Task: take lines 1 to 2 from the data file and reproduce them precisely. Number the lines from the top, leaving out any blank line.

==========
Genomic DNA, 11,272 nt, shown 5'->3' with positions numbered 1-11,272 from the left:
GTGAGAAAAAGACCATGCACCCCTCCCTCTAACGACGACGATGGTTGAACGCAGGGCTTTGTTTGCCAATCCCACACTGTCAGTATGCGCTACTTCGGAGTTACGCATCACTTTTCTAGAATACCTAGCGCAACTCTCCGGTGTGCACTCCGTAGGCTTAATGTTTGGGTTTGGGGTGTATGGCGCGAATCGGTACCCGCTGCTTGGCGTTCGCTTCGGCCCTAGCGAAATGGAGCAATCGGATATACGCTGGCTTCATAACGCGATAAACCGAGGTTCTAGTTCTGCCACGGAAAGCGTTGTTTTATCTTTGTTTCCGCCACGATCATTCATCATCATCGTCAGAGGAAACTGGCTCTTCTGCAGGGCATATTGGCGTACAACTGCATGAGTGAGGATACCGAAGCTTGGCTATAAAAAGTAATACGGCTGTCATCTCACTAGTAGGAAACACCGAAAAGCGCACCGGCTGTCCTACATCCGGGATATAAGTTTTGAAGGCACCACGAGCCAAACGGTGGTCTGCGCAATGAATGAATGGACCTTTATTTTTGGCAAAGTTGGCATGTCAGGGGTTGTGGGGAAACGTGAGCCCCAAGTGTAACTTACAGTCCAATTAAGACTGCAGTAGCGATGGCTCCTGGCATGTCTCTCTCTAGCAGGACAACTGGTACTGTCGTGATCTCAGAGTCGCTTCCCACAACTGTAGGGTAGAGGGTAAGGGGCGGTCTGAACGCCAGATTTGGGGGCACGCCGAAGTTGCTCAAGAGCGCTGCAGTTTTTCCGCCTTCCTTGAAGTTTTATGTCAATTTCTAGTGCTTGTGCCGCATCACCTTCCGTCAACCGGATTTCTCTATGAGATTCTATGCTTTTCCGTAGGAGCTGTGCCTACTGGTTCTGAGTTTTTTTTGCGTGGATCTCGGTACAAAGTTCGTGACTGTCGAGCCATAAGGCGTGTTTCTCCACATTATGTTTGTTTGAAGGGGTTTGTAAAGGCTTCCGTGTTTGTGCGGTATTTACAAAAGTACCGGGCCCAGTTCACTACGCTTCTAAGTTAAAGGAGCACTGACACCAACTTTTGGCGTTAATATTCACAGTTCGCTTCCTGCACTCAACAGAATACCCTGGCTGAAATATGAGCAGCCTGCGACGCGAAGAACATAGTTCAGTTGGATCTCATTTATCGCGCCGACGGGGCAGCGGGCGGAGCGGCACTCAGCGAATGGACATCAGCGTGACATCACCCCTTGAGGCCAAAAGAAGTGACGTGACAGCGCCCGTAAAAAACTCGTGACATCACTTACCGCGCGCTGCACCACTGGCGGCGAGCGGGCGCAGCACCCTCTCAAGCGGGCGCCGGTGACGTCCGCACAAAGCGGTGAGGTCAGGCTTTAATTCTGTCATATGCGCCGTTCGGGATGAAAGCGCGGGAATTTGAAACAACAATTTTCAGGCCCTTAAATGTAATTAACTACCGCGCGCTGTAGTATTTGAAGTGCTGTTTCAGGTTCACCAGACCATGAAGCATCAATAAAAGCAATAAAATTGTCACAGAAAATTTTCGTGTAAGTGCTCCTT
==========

Genomic DNA, 11,272 nt, shown 5'->3' with positions numbered 1-11,272 from the left:
GTGAGAAAAAGACCATGCACCCCTCCCTCTAACGACGACGATGGTTGAACGCAGGGCTTTGTTTGCCAATCCCACACTGTCAGTATGCGCTACTTCGGAGTTACGCATCACTTTTCTAGAATACCTAGCGCAACTCTCCGGTGTGCACTCCGTAGGCTTAATGTTTGGGTTTGGGGTGTATGGCGCGAATCGGTACCCGCTGCTTGGCGTTCGCTTCGGCCCTAGCGAAATGGAGCAATCGGATATACGCTGGCTTCATAACGCGATAAACCGAGGTTCTAGTTCTGCCACGGAAAGCGTTGTTTTATCTTTGTTTCCGCCACGATCATTCATCATCATCGTCAGAGGAAACTGGCTCTTCTGCAGGGCATATTGGCGTACAACTGCATGAGTGAGGATACCGAAGCTTGGCTATAAAAAGTAATACGGCTGTCATCTCACTAGTAGGAAACACCGAAAAGCGCACCGGCTGTCCTACATCCGGGATATAAGTTTTGAAGGCACCACGAGCCAAACGGTGGTCTGCGCAATGAATGAATGGACCTTTATTTTTGGCAAAGTTGGCATGTCAGGGGTTGTGGGGAAACGTGAGCCCCAAGTGTAACTTACAGTCCAATTAAGACTGCAGTAGCGATGGCTCCTGGCATGTCTCTCTCTAGCAGGACAACTGGTACTGTCGTGATCTCAGAGTCGCTTCCCACAACTGTAGGGTAGAGGGTAAGGGGCGGTCTGAACGCCAGATTTGGGGGCACGCCGAAGTTGCTCAAGAGCGCTGCAGTTTTTCCGCCTTCCTTGAAGTTTTATGTCAATTTCTAGTGCTTGTGCCGCATCACCTTCCGTCAACCGGATTTCTCTATGAGATTCTATGCTTTTCCGTAGGAGCTGTGCCTACTGGTTCTGAGTTTTTTTTGCGTGGATCTCGGTACAAAGTTCGTGACTGTCGAGCCATAAGGCGTGTTTCTCCACATTATGTTTGTTTGAAGGGGTTTGTAAAGGCTTCCGTGTTTGTGCGGTATTTACAAAAGTACCGGGCCCAGTTCACTACGCTTCTAAGTTAAAGGAGCACTGACACCAACTTTTGGCGTTAATATTCACAGTTCGCTTCCTGCACTCAACAGAATACCCTGGCTGAAATATGAGCAGCCTGCGACGCGAAGAACATAGTTCAGTTGGATCTCATTTATCGCGCCGACGGGGCAGCGGGCGGAGCGGCACTCAGCGAATGGACATCAGCGTGACATCACCCCTTGAGGCCAAAAGAAGTGACGTGACAGCGCCCGTAAAAAACTCGTGACATCACTTACCGCGCGCTGCACCACTGGCGGCGAGCGGGCGCAGCACCCTCTCAAGCGGGCGCCGGTGACGTCCGCACAAAGCGGTGAGGTCAGGCTTTAATTCTGTCATATGCGCCGTTCGGGATGAAAGCGCGGGAATTTGAAACAACAATTTTCAGGCCCTTAAATGTAATTAACTACCGCGCGCTGTAGTATTTGAAGTGCTGTTTCAGGTTCACCAGACCATGAAGCATCAATAAAAGCAATAAAATTGTCACAGAAAATTTTCGTGTAAGTGCTCCTT